sfs2016 plots

The appendices show the scripts and logs. Note that comments may wrap because of formatting.








Processing Two Time Series

This note provides an example of retrieving two time series from the FRED database maintained at the St. Louis Fed. This is a database of over 500,000 time series from multiple sources including US government and international sources. There are several R packages which can be used to access FRED. The package alfred is simplest for retrieving a series without documentation because it uses an internal application API key. However, it cannot retrieve the associated series information. In this example, we will use fredr which includes access to the basic series documentation. It requires that the user open a one-time account to obtain an API key.  The actual script and the log file are in a corresponding PDF in the downloads section of the Jacobson Consulting web site.

Packages USED

The key package used in this vignette is the fredr package which accesses the FRED api. Key packages include

  • dplyr – for processing the tibble prior to conversion to xts
  • ggplot2 – part of tidyverse for plotting the results
  • fredr – the retrieval package to be used.

Retrieving the DATA

The first step in the analysis is to go the FRED site at to open and account and obtain an API key. This is done only once and can be used for multiple R scripts. In this case, the key is saved in a CSV file in the folder being used for this example. It must be retrieved from this CSV file for each run to initialize the calls to the API.

# this routine uses fredr to access the basic documentation

#set up the key

The next stage is to define the names for the series to be retrieved. The fredr package has search options which would facilitate the lookup of series ids. For simplicity, this was done in this example using the St. Louis web site. The next set of code retrieves the information about the series first. Each call to the routine fredr_series returns a tibble for one series. These are merged using bind_rows to get one tibble which is printed and written out as a csv for documentation purposes. The routine fredr_series_observations returns the actual data as a tibble.

#define the series
#first, we retrieve the information about the two series for documentation purposes
#now get the data

The next stage is to bind the two tibbles into one for the purpose of plotting. The dplyr filter command is used to exclude earlier observations. Then ggplot from the ggplot2 library is used to prepare the chart.

#combine the two series into one tibble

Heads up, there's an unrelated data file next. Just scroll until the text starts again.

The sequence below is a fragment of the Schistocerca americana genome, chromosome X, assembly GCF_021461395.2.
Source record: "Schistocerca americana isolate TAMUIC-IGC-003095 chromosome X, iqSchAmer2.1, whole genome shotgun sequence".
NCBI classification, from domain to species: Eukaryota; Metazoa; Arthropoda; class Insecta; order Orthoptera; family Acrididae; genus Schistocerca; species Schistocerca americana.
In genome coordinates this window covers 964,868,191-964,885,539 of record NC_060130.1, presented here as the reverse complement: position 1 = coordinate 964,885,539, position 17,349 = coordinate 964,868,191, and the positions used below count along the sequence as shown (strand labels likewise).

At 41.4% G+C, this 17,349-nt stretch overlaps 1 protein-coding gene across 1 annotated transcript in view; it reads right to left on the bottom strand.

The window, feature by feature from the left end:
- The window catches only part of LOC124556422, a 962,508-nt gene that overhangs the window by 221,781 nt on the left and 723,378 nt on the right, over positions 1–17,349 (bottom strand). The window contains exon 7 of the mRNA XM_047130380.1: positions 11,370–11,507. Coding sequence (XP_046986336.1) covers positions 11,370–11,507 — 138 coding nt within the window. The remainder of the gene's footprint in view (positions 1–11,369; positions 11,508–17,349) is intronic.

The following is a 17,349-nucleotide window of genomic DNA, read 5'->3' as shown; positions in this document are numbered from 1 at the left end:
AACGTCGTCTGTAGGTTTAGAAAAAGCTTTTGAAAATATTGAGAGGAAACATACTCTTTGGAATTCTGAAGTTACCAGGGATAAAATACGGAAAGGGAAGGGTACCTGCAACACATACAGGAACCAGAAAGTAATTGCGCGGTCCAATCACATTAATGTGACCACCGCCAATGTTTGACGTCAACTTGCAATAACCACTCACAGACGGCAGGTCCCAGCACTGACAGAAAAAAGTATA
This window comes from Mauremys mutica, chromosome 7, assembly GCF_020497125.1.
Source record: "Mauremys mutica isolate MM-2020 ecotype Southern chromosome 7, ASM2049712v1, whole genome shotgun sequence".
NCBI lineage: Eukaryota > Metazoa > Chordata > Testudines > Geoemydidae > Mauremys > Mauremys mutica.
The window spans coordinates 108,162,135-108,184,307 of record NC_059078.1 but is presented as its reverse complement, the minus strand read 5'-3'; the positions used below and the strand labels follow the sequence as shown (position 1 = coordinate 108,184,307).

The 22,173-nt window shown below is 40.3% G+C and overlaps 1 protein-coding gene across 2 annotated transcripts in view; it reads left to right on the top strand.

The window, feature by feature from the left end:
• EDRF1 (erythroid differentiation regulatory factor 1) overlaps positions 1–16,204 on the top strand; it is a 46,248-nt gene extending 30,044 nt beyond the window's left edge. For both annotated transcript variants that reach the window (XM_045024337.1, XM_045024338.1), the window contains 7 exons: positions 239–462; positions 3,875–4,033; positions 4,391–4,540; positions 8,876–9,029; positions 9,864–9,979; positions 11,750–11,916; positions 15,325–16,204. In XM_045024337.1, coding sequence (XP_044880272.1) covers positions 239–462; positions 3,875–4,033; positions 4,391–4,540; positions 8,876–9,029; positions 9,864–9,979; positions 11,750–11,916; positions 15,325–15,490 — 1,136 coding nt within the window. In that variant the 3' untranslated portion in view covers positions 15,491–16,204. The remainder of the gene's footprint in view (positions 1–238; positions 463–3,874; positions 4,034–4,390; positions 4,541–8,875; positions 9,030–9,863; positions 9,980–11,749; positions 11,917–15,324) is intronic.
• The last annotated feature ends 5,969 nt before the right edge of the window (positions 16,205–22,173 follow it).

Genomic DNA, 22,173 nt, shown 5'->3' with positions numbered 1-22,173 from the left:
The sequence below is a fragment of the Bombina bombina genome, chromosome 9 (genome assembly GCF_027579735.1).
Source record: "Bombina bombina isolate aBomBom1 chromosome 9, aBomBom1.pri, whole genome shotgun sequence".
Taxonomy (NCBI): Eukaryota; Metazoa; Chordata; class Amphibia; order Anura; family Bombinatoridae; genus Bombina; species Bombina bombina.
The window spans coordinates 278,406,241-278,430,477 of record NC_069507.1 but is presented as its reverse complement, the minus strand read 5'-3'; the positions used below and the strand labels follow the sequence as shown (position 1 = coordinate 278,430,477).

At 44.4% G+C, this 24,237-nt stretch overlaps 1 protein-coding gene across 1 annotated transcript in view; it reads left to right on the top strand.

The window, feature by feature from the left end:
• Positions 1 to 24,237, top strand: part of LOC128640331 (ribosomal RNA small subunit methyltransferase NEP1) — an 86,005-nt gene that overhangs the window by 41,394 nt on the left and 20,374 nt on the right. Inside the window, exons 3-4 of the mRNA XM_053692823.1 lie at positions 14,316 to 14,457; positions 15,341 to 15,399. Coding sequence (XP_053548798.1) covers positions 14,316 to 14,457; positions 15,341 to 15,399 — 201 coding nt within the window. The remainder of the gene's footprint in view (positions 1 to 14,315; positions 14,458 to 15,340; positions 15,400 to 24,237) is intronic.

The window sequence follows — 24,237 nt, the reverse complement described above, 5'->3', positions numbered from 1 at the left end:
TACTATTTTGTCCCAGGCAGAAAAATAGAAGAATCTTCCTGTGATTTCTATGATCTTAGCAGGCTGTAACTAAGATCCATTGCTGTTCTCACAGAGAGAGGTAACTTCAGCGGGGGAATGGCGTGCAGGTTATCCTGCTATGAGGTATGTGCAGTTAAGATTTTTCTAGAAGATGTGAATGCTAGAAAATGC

plot_data<-bind_rows(us_debt_ratio,cdn_debt_ratio) %>%
filter(date >="2000-01-01")
#now start chart
debt_plot<-ggplot(plot_data, aes(x=date,y=value,group=series_id,colour=series_id))+
scale_colour_hue(labels=c("Canada","United States"))+
y="Share of GDP",x=NULL,caption=paste("FRED update:",cdn_ratio,"/",

It should be noted that the variables named in the ggplot aes are specific to the fredr package. The titles retrieved in the info variables from FRED are used to prepare the chart title. A newline is generated in the title by including the string “\n”. The date of last update from the series information is used as part of the caption. The latter also includes the actual FRED mnemonics for documentation purposes.

The resulting chart is shown below.

CAN US Debt plot

A Tidyverse Example for NDM Vector Processing

This section examines a simple script to process a seven series downloaded from the NDM vector search facility. The script reads the data and analyzes the contents. The data are then reordered by time and converted from the tall narrow format of the data as retrieved to a wide csv with time in columns. Percentage changes are calculated for selected series. A plot of one series is done. Selected series are also annualized using averages. This script was developed to highlight features of the Tidyverse for processing data into a useful form. Normally, all analysis should be done in R rather than export to older technologies such as Excel. However, in this case, the script was developed to show how to port data to CSVs useable by Excel. The full script with comments is included as Appendix A and a log file as Appendix B in the accompanying pdf in the R notes downloads..

The initial set of code sets the working folder or directory and loads the required package libraries for this simple project. The backslashes are duplicated because the backslash is an “escape” character that signals special processing of the subsequent character.